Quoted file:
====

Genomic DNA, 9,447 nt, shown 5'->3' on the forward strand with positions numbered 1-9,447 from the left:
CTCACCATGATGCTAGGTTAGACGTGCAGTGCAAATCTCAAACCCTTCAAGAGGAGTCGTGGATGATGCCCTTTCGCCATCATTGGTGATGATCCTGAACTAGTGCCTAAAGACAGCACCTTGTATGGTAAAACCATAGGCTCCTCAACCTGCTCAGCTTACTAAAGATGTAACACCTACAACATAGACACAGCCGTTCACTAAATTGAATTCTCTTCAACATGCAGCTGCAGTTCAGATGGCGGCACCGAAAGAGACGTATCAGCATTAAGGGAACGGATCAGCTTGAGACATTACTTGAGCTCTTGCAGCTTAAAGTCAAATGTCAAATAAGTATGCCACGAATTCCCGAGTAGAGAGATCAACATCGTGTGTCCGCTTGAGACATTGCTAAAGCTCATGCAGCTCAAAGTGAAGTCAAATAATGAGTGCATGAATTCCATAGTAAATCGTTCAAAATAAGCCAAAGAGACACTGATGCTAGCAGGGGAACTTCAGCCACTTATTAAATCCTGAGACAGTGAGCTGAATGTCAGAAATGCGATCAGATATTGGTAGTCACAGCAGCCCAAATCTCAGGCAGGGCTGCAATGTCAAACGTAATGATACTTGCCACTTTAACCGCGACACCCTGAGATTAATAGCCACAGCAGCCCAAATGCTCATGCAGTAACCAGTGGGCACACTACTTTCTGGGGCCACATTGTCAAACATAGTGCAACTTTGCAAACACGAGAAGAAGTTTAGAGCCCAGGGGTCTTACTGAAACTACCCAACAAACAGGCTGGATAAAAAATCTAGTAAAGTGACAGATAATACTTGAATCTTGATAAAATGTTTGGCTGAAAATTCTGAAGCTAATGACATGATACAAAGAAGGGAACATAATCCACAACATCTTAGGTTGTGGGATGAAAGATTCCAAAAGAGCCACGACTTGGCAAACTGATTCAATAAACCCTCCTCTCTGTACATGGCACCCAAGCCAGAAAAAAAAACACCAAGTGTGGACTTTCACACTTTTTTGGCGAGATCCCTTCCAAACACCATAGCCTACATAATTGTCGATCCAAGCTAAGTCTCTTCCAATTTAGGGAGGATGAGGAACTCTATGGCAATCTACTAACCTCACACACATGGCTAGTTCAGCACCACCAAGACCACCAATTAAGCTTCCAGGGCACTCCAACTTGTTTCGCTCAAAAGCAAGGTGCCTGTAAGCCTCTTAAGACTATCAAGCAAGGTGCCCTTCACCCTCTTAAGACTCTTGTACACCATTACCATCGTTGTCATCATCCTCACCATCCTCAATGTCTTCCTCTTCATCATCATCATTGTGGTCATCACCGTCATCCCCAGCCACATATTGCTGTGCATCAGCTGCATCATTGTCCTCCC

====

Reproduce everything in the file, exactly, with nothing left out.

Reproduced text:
Genomic DNA, 9,447 nt, shown 5'->3' on the forward strand with positions numbered 1-9,447 from the left:
CTCACCATGATGCTAGGTTAGACGTGCAGTGCAAATCTCAAACCCTTCAAGAGGAGTCGTGGATGATGCCCTTTCGCCATCATTGGTGATGATCCTGAACTAGTGCCTAAAGACAGCACCTTGTATGGTAAAACCATAGGCTCCTCAACCTGCTCAGCTTACTAAAGATGTAACACCTACAACATAGACACAGCCGTTCACTAAATTGAATTCTCTTCAACATGCAGCTGCAGTTCAGATGGCGGCACCGAAAGAGACGTATCAGCATTAAGGGAACGGATCAGCTTGAGACATTACTTGAGCTCTTGCAGCTTAAAGTCAAATGTCAAATAAGTATGCCACGAATTCCCGAGTAGAGAGATCAACATCGTGTGTCCGCTTGAGACATTGCTAAAGCTCATGCAGCTCAAAGTGAAGTCAAATAATGAGTGCATGAATTCCATAGTAAATCGTTCAAAATAAGCCAAAGAGACACTGATGCTAGCAGGGGAACTTCAGCCACTTATTAAATCCTGAGACAGTGAGCTGAATGTCAGAAATGCGATCAGATATTGGTAGTCACAGCAGCCCAAATCTCAGGCAGGGCTGCAATGTCAAACGTAATGATACTTGCCACTTTAACCGCGACACCCTGAGATTAATAGCCACAGCAGCCCAAATGCTCATGCAGTAACCAGTGGGCACACTACTTTCTGGGGCCACATTGTCAAACATAGTGCAACTTTGCAAACACGAGAAGAAGTTTAGAGCCCAGGGGTCTTACTGAAACTACCCAACAAACAGGCTGGATAAAAAATCTAGTAAAGTGACAGATAATACTTGAATCTTGATAAAATGTTTGGCTGAAAATTCTGAAGCTAATGACATGATACAAAGAAGGGAACATAATCCACAACATCTTAGGTTGTGGGATGAAAGATTCCAAAAGAGCCACGACTTGGCAAACTGATTCAATAAACCCTCCTCTCTGTACATGGCACCCAAGCCAGAAAAAAAAACACCAAGTGTGGACTTTCACACTTTTTTGGCGAGATCCCTTCCAAACACCATAGCCTACATAATTGTCGATCCAAGCTAAGTCTCTTCCAATTTAGGGAGGATGAGGAACTCTATGGCAATCTACTAACCTCACACACATGGCTAGTTCAGCACCACCAAGACCACCAATTAAGCTTCCAGGGCACTCCAACTTGTTTCGCTCAAAAGCAAGGTGCCTGTAAGCCTCTTAAGACTATCAAGCAAGGTGCCCTTCACCCTCTTAAGACTCTTGTACACCATTACCATCGTTGTCATCATCCTCACCATCCTCAATGTCTTCCTCTTCATCATCATCATTGTGGTCATCACCGTCATCCCCAGCCACATATTGCTGTGCATCAGCTGCATCATTGTCCTCCC